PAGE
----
CHARLOTTESVILLE, Va.— “We value diversity, equality, and love in this establishment and in our community,” a paper sign read. It was taped to the door of The Pie Chest, a small bakery just off the brick-lined downtown mall in Charlottesville, Virginia. A similar sign—“MINORITY RIGHTS ARE HUMAN RIGHTS”—was taped to the window of the mall’s Citizen Burger Bar. A banner stretched over East Market Street, right next to the Paramount Theater: “DIVERSITY makes us STRONGER,” it read. “DIVERSITY” was rendered in the colors of the rainbow.
Charlottesville is, like many university towns, a progressive enclave. Its commercial areas are studded with juice bars and coffee shops and boutiques with whimsical names like The Impeccable Pig. Charlottesville is almost aggressively scenic. Charlottesville is almost impossibly charming. In 2014, Charlottesville was named by the National Bureau of Economic Research as America’s happiest city.
Why, then, has Charlottesville, home of the University of Virginia, also been home—repeatedly, if extremely reluctantly—to the rallies of white supremacists? Why has this cheerful and laconic and politically progressive town been a favorite venue of neo-Nazis and the alt-right and the KKK? And why has Charlottesville been, this weekend, the setting for the violence that has emerged from what has been dubbed “the largest hate-gathering of its kind in decades in the United States”?
The answer comes down, in large part, to one more thing Charlottesville is: historic. It is a city that embraces its history, not as a frank fact of the past but as a defining feature of its present. Plaques and statues are everywhere on the becolumned UVA campus. Thomas Jefferson—as a person and as an idea—infuses the place. But Charlottesville is not merely a blue city in a red state; it is also a southern town in a southern state. The monuments that make the city’s history manifest are often ones that celebrate figures of the Confederacy. And one of those monuments, in particular, has served as a bronze-sculpted lightning rod. At the center of downtown Charlottesville, steps from The Pie Chest and a mile or so from campus, sits Emancipation Park. At its center, soaring 26 feet above the park’s manicured lawn, stands an enormous statue of Robert E. Lee astride his enormous horse.
The battle between Charlottesville and the white supremacists began most directly when, in April, Charlottesville’s city council, taking a cue from many others around the country, voted to remove the statue of Lee. (The removal, CNN noted, is currently on hold pending litigation.)
In May, Richard Spencer—a white nationalist who is also a UVA graduate—led a group of his followers to protest the removal of the statue. They paraded around the park, chanting and wielding torches. “We will not be replaced from this park,” Spencer told the crowd, CBS News reported at the time. “We will not be replaced from this world. Whites have a future. We have a future of power, of beauty, of expression.”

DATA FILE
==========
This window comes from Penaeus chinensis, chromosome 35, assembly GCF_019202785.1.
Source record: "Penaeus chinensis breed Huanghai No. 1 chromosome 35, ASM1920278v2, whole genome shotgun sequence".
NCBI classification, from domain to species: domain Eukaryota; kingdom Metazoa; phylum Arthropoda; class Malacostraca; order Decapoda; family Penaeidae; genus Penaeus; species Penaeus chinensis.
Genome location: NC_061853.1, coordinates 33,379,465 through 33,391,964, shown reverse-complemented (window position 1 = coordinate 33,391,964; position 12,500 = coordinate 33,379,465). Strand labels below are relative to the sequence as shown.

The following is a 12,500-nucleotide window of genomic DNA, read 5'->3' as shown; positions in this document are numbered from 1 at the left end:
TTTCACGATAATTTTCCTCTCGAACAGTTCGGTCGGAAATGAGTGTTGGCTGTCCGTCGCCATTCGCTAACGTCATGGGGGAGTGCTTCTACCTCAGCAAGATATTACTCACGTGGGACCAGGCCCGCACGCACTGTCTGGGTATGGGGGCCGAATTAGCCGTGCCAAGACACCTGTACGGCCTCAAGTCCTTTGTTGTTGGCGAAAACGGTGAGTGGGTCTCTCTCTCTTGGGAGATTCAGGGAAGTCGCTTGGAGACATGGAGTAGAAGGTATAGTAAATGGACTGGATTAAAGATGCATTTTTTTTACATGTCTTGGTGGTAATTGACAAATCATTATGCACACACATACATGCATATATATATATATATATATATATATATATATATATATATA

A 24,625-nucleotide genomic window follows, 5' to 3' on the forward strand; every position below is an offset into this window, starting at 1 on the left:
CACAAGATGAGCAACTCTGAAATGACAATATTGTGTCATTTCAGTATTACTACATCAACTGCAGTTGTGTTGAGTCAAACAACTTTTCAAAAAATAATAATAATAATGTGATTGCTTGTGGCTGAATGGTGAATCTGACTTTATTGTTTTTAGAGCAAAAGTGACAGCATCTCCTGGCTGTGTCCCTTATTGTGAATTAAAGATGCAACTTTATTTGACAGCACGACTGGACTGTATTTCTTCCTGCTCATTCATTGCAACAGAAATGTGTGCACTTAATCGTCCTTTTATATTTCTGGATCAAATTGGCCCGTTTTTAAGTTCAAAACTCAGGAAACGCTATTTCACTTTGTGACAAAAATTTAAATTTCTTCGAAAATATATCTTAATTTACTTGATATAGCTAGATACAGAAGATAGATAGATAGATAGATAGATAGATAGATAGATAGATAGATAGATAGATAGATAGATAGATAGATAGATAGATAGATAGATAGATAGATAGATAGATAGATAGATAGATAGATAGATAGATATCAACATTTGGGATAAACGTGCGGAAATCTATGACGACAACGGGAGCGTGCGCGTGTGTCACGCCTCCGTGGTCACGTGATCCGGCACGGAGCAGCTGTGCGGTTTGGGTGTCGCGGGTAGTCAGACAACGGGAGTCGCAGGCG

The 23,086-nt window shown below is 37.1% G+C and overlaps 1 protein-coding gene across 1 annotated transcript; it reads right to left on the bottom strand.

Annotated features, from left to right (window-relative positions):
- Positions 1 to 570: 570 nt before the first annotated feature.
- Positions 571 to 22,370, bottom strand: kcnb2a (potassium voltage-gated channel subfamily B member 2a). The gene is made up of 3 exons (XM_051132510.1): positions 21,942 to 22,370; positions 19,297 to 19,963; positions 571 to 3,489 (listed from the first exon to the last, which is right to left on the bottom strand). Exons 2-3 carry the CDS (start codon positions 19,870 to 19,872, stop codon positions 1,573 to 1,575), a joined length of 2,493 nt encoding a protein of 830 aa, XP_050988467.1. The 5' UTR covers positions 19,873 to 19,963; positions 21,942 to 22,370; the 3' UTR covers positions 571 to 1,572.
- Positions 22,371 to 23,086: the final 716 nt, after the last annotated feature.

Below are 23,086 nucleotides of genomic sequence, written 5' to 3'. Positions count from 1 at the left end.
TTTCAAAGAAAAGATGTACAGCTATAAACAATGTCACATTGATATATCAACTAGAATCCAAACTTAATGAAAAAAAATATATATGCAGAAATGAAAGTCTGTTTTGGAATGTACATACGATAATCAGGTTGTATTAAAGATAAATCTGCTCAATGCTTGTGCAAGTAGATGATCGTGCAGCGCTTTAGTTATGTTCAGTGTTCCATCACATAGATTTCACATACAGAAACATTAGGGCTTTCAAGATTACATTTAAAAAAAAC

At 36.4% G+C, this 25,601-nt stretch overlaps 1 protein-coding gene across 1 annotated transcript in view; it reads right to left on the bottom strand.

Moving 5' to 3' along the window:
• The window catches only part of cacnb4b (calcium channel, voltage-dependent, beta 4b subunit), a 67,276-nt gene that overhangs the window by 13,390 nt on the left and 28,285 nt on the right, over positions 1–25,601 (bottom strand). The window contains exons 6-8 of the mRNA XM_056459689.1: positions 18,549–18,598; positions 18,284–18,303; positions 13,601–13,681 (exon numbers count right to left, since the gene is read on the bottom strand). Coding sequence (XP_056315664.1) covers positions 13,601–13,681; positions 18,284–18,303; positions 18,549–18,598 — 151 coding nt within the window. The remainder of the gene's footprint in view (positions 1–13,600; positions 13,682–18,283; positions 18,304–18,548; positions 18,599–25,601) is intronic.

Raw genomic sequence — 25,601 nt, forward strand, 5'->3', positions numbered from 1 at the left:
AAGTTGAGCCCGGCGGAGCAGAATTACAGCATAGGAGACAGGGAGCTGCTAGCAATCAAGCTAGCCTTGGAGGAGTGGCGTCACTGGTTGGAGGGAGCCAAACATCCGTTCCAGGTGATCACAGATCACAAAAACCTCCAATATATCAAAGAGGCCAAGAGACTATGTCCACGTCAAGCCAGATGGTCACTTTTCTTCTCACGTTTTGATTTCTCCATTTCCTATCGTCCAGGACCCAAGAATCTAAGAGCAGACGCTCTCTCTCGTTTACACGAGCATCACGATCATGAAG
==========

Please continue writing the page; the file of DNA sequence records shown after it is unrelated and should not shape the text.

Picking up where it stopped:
In June, Charlottesville’s city council voted to rename two of its Confederacy-commemorative parks, Robert E. Lee Park and Stonewall Jackson Park. They are now known as Emancipation Park and Justice Park, respectively.
In July, the Ku Klux Klan hosted its own rally in Charlottesville—this one to celebrate the statue of the Confederate Lieutenant General Stonewall Jackson. “White power,” some 50 people chanted, clad in their robes, and bearing their Confederate flags. Counter-protesters—some 1,000 of them—greeted them, shouting, “racists go home.” Finally, they did.
As Charlottesville’s mayor, Mike Signer, summed things up to CNN last month, “Charlottesville has kind of been put on the map recently.” He added: “We want to change the narrative by telling the true story of race through public spaces. That has made us a target for groups that hate that change and want to stay in the past, but we will not be intimidated.”
But Charlottesville, it seems, remains a target—to the extent that, this weekend, its name has become nearly synonymous with hatred and violence. (The trending hashtag for the events that have been unfolding in the city has been, simply, #charlottesville.) On Friday night, a group of white nationalists descended on the lawns of the University of Virginia, ostensibly to protest the removal of Lee, waving Confederate flags, carrying (tiki) torches, raising their arms in Nazi salutes. On Saturday, this time on the streets of downtown Charlottesville, those protesters were met with counter-protesters. The groups clashed, sometimes violently. A man plowed his car into a group of protesters, killing one person and injuring 19. Two Virginia state troopers died in a helicopter crash while assisting with the response to the violence.
One of the few stores that remained open on Saturday afternoon on Charlottesville’s brick-lined downtown mall, even as the violence raged on, was a drug store. The most popular items it sold during the afternoon, an employee told me, were bottles of water—“water like crazy”—and eye wash, or really “anything to wash out their eyes” from the tear gas that they said had been used—by or against whom, it was not entirely clear—and lingered in the air.
“This is the first time something like this has happened in this city,” another employee told me. She was partially mystified—at the scale of anger, at the extent of the violence. But she wasn’t entirely surprised. Charlottesville, after all, like so many other cities like it, is a place of collisions: of blue and red, of past and present, of hatred and hope. And Charlottesville, too, is protesting. As Signer put it to reporters on Saturday: “This tide of hatred and … of bigotry was brought here by outsiders who belong in the trash heap of history.” And also: “This day will not define us.”